Palo Alto Weekly

Sports - April 4, 2014

Net result is a trip to the Final Four

Stanford women get another shot at undefeated Connecticut in the national semifinals

by Rick Eymer

Stanford has been here before: a berth on NCAA women's basketball's biggest stage against a team that seemingly appears unbeatable.

The sixth-ranked Cardinal gets a second chance to make a good first impression this weekend in Nashville, Tenn., getting the honor of sharing the same court with top-ranked and defending national champion Connecticut.

Stanford earned the right to play the Huskies by beating North Carolina, 74-65, in the Stanford Regional final on Tuesday in Maples Pavilion.

The Cardinal (33-3) knows all about Connecticut (38-0), having played the Huskies every season for a number of years.

"Four All-Americans," Stanford Tara VanDerveer said Wednesday. "They are big and they are not a one-trick pony team. (Kaleena Mosqueda-Lewis) doesn't just shoot 3's. She puts the ball on the floor and she goes for offensive rebounds. (Stefanie Dolson) does not just post up. That's what you find with great players; they can do it all."

The game is scheduled for Sunday at 6 p.m. (ESPN), with the winner advancing to the championship game. The Huskies beat the Cardinal, 76-57, in the second game of the season in Storrs, Conn.

"Our team knows their team pretty well," VanDerveer added. "I'm sure they know us too."

Notre Dame (36-0) and Maryland (28-6) play in the other national semifinal at 3:30 p.m.

This will be the sixth meeting between Stanford and the Huskies in NCAA tournament play, the fourth time in the national semifinal, and the first since the 2010 national championship game, in which Connecticut won, 53-47.

Stanford beat the Huskies twice in their previous five meetings, the last time in the 2008 national semifinals.

The Cardinal also ended UConn's historic 90-game win streak in 2010 in a nonleague game.

Thanks to players such as fifth-year senior Mikaela Ruef, who had a career-high 17 points to go with nine rebounds against the Tar Heels, junior point guard Amber Orrange, who kept the Cardinal alive with 12 of her 14 points scored in the first half, junior Bonnie Samuelson, who added 13 points, hitting clutch 3-pointers and free throws, and freshman Lili Thompson, who scored 10 points and was Stanford's defensive MVP in the regional, Stanford is no one-trick pony either.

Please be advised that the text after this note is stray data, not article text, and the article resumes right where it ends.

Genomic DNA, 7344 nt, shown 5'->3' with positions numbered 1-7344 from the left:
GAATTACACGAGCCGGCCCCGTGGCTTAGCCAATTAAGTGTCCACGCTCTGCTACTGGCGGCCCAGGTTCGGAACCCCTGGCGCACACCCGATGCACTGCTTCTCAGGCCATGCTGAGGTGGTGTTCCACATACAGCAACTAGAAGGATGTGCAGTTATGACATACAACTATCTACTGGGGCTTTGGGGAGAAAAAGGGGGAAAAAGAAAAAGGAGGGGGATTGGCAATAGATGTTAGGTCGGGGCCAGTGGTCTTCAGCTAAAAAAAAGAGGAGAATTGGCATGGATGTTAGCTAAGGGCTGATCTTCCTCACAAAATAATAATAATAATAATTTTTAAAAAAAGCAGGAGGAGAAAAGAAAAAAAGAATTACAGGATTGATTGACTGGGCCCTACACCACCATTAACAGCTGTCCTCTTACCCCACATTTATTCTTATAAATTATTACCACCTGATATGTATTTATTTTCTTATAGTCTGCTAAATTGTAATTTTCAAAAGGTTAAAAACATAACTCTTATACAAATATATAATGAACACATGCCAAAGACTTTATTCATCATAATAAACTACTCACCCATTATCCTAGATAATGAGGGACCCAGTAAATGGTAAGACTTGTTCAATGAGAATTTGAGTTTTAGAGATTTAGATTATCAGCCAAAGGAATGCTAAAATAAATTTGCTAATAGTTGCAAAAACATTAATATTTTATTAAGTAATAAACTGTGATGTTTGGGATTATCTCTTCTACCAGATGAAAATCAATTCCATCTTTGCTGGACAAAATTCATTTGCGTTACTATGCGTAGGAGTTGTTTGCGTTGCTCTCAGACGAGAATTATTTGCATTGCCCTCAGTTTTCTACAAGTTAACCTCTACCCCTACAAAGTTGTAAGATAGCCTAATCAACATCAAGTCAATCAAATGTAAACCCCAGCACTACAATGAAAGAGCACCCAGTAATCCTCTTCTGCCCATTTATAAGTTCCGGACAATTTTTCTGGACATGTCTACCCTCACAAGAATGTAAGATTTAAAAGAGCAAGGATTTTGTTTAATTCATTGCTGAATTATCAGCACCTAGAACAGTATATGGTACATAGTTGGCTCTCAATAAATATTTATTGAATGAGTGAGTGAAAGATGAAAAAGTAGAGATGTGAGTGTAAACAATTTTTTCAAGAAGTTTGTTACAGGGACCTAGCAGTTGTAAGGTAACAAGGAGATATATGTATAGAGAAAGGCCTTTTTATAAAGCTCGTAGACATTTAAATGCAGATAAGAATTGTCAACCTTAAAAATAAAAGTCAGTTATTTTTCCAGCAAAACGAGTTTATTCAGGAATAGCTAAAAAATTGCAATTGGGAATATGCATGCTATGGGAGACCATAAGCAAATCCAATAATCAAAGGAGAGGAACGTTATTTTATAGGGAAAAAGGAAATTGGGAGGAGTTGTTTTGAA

Cardinal senior Chiney Ogwumike may be the best player in the country, but she still needed help to lead Stanford past North Carolina.

The reason Ruef was named the regional's Most Outstanding Player was because of her ability to change the course of the game with a trio of 3-pointers and forcing the Tar Heels to change their game plan.

"In the NCAA tournament we had five people average double figures," VanDerveer said. "That's not what happened in the regular season. It was a great example of team basketball. Yes, we have a star, an All-American but it was great for Mikaela to be named the Outstanding Player. What a relief for Chiney to know she can trust her teammates and doesn't need to do it all."

In addition to all her other attributes, Ogwumike also helped the Cardinal break North Carolina's press with her ball-handling skills. That should not go unrecognized as Stanford prepares for Connecticut, which is fully capable of applying the pressure on defense.

"I had this weird premonition after we beat Penn State and everybody said it was Mikaela's best game ever," Ogwumike said. "I said I thought her best was yet to happen and then it did happen."

(VanDerveer quickly added she still hopes Ruef has yet to play her best game. "It was a great game in Maples," she said).

Orrange may not have played her best either, according to VanDerveer.